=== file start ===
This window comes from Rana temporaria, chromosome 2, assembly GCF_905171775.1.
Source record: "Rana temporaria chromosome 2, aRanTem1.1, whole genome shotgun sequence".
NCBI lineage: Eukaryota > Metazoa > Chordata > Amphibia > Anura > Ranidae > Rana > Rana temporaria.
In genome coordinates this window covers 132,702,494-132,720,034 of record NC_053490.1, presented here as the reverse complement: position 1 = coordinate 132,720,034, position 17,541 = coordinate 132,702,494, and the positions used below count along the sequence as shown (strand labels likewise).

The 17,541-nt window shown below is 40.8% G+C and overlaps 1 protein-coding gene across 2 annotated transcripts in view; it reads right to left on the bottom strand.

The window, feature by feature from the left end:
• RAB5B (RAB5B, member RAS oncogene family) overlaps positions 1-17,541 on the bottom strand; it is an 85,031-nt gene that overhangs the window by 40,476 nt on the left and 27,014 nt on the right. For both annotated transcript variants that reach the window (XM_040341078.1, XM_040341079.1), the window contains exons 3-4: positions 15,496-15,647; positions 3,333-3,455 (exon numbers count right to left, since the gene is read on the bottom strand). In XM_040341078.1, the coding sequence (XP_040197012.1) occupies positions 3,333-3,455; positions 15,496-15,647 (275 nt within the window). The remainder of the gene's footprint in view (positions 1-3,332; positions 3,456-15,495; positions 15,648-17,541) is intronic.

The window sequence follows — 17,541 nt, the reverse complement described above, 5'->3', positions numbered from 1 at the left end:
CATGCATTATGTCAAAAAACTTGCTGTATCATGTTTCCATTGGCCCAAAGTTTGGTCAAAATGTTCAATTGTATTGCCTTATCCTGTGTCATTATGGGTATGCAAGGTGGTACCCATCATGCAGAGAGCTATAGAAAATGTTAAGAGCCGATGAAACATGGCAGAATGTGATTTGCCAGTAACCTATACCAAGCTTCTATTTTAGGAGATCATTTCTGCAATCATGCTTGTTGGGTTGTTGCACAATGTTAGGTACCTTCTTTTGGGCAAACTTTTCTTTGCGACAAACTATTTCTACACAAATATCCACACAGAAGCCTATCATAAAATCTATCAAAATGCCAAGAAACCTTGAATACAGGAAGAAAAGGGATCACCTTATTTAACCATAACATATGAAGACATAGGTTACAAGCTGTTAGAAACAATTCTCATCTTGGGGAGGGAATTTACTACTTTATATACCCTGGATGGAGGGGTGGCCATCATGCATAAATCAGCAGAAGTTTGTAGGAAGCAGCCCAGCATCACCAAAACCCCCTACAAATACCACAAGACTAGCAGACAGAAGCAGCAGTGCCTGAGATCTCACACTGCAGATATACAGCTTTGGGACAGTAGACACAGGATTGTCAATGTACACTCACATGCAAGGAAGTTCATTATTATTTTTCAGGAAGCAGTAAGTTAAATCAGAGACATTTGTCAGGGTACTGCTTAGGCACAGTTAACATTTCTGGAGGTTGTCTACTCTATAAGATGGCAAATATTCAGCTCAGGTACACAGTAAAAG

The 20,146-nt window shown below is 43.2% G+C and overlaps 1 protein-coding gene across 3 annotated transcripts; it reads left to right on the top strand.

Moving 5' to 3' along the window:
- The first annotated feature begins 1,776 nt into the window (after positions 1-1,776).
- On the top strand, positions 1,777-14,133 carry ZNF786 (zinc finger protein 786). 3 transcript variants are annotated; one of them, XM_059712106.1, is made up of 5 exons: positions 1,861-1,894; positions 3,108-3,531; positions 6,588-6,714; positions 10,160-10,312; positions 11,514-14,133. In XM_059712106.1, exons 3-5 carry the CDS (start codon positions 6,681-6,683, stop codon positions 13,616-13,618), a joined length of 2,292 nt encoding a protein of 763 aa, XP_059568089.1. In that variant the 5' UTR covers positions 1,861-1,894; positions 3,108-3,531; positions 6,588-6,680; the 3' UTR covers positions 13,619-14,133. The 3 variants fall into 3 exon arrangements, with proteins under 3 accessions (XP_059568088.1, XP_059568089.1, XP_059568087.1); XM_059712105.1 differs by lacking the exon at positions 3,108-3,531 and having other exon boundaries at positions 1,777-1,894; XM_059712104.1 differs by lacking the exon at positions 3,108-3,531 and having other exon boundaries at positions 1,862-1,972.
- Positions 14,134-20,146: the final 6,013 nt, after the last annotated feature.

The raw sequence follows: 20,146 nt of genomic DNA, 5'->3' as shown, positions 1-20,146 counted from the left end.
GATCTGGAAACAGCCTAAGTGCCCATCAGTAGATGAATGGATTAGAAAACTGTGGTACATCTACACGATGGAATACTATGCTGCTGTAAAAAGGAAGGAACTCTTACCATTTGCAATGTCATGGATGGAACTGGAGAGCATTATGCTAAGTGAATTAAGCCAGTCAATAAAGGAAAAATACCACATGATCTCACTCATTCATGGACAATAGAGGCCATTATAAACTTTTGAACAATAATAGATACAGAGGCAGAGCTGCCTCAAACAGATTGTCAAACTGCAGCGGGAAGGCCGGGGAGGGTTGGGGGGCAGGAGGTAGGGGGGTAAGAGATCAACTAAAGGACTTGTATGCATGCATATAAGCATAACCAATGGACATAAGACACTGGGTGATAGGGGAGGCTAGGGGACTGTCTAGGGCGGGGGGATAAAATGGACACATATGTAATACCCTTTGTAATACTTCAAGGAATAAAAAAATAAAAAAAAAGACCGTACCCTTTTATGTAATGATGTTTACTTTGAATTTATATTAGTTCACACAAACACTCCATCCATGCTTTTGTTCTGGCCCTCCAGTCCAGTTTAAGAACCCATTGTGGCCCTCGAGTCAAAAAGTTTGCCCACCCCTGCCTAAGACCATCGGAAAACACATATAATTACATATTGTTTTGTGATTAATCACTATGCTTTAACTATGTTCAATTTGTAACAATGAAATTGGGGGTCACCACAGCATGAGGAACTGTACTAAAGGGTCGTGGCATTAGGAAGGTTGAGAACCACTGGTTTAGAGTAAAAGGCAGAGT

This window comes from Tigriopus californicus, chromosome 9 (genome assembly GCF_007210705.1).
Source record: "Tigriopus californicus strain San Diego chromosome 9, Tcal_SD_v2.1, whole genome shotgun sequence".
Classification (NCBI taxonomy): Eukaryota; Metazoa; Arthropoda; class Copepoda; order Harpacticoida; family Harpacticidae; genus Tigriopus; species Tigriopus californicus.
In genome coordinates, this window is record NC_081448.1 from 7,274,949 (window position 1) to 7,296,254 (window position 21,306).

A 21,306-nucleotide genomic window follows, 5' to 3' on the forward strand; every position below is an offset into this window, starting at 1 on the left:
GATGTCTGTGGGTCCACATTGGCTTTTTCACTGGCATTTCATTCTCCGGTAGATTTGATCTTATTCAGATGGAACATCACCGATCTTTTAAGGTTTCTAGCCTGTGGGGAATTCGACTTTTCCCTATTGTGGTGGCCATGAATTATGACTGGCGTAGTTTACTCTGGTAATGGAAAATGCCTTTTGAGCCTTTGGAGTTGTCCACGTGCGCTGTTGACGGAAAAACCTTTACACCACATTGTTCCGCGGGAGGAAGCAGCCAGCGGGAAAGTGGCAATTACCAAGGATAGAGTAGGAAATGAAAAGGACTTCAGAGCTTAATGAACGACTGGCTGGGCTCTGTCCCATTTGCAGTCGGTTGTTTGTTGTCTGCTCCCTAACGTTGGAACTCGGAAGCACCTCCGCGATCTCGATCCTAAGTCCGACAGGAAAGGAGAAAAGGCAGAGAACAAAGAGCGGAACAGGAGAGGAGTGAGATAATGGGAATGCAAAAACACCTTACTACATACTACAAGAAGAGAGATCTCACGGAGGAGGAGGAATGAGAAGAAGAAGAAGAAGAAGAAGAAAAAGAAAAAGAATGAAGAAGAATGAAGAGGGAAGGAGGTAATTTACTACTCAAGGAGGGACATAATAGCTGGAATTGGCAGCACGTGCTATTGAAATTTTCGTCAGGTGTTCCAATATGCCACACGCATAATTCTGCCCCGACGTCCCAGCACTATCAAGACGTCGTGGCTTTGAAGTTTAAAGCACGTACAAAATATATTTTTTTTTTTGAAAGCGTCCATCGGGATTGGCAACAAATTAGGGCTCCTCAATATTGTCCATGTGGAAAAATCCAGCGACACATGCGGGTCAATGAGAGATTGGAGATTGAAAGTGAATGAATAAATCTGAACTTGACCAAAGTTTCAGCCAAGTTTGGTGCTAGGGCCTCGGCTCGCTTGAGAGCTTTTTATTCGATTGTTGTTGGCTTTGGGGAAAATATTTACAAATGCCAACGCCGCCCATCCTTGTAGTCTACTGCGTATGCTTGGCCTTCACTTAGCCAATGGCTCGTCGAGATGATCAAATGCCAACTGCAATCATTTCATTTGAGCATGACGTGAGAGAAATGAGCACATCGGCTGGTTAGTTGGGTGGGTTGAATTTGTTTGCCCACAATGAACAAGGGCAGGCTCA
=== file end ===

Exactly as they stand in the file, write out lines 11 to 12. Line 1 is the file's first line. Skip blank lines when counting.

Moving 5' to 3' along the window:
- The first annotated feature begins 1,776 nt into the window (after positions 1-1,776).